abortion laws

Do Republicans Want to Throw Doctors Who Break Abortion Laws in Jail? Their Plans Say Yes

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The day after the leak of Supreme Court Justice Samuel Alito’s draft opinion reversing Roe v. Wade, the National Republican Senatorial Committee sent lawmakers and candidates suggested talking points on abortion.

The May 3 guidance advised Republicans to show compassion for pregnant women, criticize Democratic positions, and emphasize "the facts" about Republican policies.

One of those facts was: "Republicans DO NOT want to throw doctors and women in jail. Mothers should be held harmless under the law."

We focused on the committee's statement about not wanting to throw doctors in jail because Republican-controlled states have included prison sentences for doctors in recently passed laws that restrict abortion. (The risk of prison for mothers is less clear.)

In Florida, Gov. Ron DeSantis signed a bill on April 14 that, with some exceptions, bans abortions after 15 weeks. Doctors that violate the law are guilty of a third degree felony. That carries a maximum penalty of five years in prison.

On April 12, Oklahoma Gov. Kevin Stitt signed a bill that increased the penalties for abortion. The key section said, "A person convicted of performing or attempting to perform an abortion shall be guilty of a felony punishable by a fine not to exceed $100,000, or by confinement in the custody of the Department of Corrections for a term not to exceed 10 years." 

On June 16, 2021, Texas Gov. Greg Abbott signed the Human Life Protection Act. It prohibits any abortion, except to save the life of the mother or prevent the "substantial impairment of a major bodily function." Under the new law, a person performing an abortion faces a minimum penalty of five years in prison. The maximum penalty is life.

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PolitiFact: Republican Guidelines on Doctors Breaking Abortion Laws

Alabama’s Gov. Kay Ivey signed a bill that banned abortion, with few exceptions, on May 15, 2019. A federal judge put the law on hold, but under it, a person performing an abortion faces at least 10 years and as many as 99 years in prison.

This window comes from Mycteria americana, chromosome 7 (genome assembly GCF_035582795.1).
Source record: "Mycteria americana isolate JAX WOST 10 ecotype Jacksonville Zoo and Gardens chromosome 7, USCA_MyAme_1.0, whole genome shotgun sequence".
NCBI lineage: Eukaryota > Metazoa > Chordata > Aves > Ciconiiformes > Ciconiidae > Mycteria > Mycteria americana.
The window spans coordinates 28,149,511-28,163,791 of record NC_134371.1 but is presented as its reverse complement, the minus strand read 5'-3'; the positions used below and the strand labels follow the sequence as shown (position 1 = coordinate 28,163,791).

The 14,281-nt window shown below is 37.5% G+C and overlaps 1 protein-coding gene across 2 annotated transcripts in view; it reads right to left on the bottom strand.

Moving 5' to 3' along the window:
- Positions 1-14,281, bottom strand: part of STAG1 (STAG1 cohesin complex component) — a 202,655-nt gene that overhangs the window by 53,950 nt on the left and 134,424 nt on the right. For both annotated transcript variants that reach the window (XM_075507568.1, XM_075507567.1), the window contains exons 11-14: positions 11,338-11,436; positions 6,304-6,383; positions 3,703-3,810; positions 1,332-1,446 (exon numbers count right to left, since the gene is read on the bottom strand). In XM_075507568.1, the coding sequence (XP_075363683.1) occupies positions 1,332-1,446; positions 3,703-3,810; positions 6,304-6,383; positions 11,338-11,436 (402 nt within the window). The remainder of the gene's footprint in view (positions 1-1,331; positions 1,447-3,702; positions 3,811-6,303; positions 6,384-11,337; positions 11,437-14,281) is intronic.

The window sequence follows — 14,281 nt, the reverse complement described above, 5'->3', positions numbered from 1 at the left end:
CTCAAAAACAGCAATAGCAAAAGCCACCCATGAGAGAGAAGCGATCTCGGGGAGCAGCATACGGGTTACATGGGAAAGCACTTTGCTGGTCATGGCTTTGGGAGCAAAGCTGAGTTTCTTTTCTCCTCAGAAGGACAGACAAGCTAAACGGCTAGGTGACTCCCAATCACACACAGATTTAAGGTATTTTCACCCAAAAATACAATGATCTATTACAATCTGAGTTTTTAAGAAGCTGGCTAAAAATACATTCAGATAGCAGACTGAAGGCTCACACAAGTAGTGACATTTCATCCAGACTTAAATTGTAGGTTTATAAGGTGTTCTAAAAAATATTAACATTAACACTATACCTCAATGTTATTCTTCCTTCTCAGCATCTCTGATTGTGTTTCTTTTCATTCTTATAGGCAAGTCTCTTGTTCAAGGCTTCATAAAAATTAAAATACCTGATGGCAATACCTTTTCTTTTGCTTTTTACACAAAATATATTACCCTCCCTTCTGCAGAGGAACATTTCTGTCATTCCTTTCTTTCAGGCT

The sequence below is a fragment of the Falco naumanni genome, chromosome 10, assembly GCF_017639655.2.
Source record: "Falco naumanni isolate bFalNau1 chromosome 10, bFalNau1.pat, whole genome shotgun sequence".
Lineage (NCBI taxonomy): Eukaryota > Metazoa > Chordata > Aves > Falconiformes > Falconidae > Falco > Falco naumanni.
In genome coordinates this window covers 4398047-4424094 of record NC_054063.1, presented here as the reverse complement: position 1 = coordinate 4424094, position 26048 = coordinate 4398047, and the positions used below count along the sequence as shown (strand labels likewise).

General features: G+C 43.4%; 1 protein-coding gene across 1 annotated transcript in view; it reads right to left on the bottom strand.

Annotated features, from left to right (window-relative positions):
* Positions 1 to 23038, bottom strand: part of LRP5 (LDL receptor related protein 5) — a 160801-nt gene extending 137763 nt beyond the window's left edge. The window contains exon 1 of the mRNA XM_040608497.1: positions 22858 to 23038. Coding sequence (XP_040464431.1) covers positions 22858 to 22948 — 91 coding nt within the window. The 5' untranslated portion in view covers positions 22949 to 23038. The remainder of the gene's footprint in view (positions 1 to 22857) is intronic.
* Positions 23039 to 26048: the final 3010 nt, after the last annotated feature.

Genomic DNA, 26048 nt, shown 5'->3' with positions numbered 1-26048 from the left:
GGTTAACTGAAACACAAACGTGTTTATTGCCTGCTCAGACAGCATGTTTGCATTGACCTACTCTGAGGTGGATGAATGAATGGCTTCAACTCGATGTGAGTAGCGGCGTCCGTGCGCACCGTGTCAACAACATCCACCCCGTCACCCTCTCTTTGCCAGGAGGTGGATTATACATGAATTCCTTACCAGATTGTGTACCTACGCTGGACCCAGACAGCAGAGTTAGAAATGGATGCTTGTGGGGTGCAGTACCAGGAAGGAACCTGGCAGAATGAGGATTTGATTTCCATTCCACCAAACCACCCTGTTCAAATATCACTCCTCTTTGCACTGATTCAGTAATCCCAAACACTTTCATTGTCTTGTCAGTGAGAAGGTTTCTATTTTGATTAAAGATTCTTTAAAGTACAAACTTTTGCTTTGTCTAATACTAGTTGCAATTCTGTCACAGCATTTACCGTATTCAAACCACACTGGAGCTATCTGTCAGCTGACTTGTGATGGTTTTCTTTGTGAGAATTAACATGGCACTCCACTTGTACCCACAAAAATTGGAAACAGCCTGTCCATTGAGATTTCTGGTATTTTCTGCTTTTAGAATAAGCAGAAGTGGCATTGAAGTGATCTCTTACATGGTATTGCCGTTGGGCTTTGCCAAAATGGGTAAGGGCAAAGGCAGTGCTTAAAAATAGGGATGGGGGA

In each state, Republicans control both legislative chambers, as well as the governor’s office.

The list continues. Over a dozen states have "trigger" laws that would take effect if the court overturns Roe v. Wade. Additional states have penalties in their current abortion laws.

To the four Republican-controlled states listed above, we can add Arkansas, Georgia, Idaho, Iowa, Missouri, North Dakota, South Dakota, South Carolina, Tennessee, Utah and Wyoming. In each state, a doctor found guilty of breaking the law faces a possible, or in some cases, a mandatory prison sentence.

Sen. Rick Scott, chair of the National Republican Senatorial Committee, himself co-sponsored a bill in Congress, the Pain-Capable Unborn Child Protection Act, that would impose a prison sentence of up to five years. The proposal was sponsored or  co-sponsored by 44 other Republican members of the U.S. Senate.

When Scott was Florida governor, he signed a 2013 bill that imposed a maximum penalty of a year in jail for violating the state’s new abortion law.

When asked for supporting information about the treatment of doctors in Republican states, the National Republican Senatorial Committee sent none.

Our ruling

In a memo to Republican candidates and lawmakers, the National Republican Senatorial Committee said that Republicans do not want to throw doctors in jail for violating abortion laws.

Many Republican-controlled states have penalties for people who perform illegal abortions that include prison sentences, including a maximum of life imprisonment. In the U.S. Senate, a proposal with a potential prison sentence was co-sponsored by nearly the entire Republican caucus. 

We rate this claim Pants on Fire.

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